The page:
But first this consciousness must be mobile, and one must know how to distinguish it from the other parts of the being which in fact are its instruments, its modes of expression. The consciousness must make use of these things, and not you mistake these things for the consciousness. You put the consciousness in these things, so you become conscious of your body, conscious of your vital, conscious of your mind, conscious of all your activities through your will for identification; but for this, first your consciousness must not be completely entangled, mingled, joined, so to say, with all these things; it must not take them for itself, must not be deceived.

When one thinks of himself (obviously out of millions of men perhaps there are not ten who do otherwise) he thinks “Myself… that’s my body, that’s what I call ‘myself’, what’s like this. And so, I am like that; and then my neighbour, he also is the body. When I speak of another person, I speak of his body.”  And so, as long as one is in this state he is the plaything of all possible movements and has no self-control.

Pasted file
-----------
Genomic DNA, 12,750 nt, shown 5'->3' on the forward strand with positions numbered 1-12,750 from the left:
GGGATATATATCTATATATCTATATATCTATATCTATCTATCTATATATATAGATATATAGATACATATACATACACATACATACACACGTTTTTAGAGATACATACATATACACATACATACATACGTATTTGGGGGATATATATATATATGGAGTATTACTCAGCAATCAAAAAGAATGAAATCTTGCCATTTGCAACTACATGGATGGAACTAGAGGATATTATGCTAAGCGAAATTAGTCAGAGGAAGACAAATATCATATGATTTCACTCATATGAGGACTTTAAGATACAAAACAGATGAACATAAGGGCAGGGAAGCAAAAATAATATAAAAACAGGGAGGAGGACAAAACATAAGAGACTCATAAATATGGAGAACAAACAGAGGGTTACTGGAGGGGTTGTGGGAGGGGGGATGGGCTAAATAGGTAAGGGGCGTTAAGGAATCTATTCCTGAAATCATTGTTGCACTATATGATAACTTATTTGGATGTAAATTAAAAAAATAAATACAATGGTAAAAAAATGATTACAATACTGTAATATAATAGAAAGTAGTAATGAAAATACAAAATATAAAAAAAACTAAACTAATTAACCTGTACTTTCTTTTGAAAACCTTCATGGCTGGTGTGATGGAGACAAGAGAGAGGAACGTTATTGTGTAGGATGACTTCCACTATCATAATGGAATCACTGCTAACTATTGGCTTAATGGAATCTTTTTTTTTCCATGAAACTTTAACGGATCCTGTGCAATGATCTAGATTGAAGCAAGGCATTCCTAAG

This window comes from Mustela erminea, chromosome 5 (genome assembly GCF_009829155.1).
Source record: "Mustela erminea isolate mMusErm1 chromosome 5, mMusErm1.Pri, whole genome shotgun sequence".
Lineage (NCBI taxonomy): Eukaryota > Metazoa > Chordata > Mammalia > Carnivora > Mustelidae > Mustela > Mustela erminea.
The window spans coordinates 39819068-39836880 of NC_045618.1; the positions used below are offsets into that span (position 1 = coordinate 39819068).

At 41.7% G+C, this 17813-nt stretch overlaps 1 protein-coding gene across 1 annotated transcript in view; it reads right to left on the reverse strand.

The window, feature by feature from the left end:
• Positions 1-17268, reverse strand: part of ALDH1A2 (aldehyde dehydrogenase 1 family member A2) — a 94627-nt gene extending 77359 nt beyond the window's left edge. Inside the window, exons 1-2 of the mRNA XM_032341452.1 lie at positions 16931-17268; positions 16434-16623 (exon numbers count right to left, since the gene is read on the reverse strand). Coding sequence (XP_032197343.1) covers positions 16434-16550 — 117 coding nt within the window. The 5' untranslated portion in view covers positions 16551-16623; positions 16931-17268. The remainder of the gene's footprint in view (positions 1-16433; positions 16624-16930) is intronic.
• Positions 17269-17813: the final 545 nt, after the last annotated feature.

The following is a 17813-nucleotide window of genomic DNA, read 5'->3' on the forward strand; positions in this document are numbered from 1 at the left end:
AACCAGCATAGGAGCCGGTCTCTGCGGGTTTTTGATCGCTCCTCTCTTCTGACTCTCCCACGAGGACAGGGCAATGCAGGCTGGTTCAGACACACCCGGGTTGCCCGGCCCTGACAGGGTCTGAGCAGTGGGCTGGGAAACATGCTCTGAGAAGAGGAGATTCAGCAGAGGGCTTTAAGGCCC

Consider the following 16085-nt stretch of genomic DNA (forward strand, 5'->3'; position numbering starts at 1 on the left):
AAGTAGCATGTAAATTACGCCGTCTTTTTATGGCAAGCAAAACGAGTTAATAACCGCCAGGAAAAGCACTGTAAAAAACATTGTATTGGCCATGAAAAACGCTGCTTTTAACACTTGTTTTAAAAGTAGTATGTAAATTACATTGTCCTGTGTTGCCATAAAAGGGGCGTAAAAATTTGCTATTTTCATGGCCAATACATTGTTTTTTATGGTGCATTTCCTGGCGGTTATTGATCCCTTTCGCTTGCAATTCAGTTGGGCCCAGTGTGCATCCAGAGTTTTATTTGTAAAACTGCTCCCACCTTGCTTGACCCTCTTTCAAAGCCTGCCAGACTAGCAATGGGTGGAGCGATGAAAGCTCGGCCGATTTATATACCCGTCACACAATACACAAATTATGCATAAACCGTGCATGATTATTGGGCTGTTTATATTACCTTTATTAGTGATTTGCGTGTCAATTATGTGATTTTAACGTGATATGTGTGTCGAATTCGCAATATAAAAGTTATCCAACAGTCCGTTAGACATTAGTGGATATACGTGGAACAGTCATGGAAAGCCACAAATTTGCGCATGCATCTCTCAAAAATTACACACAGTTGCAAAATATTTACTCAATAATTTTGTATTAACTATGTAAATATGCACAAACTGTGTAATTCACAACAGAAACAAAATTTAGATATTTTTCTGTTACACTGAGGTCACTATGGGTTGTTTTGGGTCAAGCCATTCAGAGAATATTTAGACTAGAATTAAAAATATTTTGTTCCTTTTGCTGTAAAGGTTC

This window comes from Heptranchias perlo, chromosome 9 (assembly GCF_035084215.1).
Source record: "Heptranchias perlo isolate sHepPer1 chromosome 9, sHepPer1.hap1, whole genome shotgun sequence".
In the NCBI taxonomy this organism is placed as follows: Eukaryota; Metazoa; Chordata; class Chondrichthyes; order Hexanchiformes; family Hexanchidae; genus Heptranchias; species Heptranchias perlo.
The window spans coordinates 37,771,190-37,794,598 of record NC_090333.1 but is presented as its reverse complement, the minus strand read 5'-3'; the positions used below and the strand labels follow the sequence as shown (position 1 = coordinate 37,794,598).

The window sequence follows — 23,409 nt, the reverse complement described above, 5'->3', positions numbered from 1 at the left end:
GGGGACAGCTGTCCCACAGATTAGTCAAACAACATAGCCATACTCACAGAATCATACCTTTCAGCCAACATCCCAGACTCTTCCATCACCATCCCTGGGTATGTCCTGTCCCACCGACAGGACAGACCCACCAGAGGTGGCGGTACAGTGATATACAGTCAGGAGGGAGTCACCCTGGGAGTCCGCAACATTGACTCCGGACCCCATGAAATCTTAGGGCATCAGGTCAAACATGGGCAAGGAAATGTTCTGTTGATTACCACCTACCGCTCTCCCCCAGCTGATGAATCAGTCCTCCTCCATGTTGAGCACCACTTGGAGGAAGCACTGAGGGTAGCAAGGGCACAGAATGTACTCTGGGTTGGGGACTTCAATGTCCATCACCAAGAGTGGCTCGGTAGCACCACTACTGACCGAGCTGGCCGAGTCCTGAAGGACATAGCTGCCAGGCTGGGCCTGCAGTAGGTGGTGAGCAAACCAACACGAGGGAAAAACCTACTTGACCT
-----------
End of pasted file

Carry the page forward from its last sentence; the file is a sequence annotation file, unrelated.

The body is the last instrument and yet it’s this which one calls “myself” most of the time, unless one has begun to reflect. (1)

The Instrument of Consciousness

Let us take the instruments: there is the mental being which produces thoughts, the emotional being which produces feeling, the vital being which produces the power of action and the physical be­ing that acts.

The man of genius may use anything at all and make some­thing beautiful because he has genius; but give this genius a perfect instrument and he will make something wonderful. Take a great musician; well, even with a wretched piano and missing note, he will produce something beautiful; but give him a good piano, well-tuned, and he will do something still more beauti­ful. The consciousness is the same in either case but for expres­sion it needs a good instrument – a body with mental, vital, psychic and physical capacities.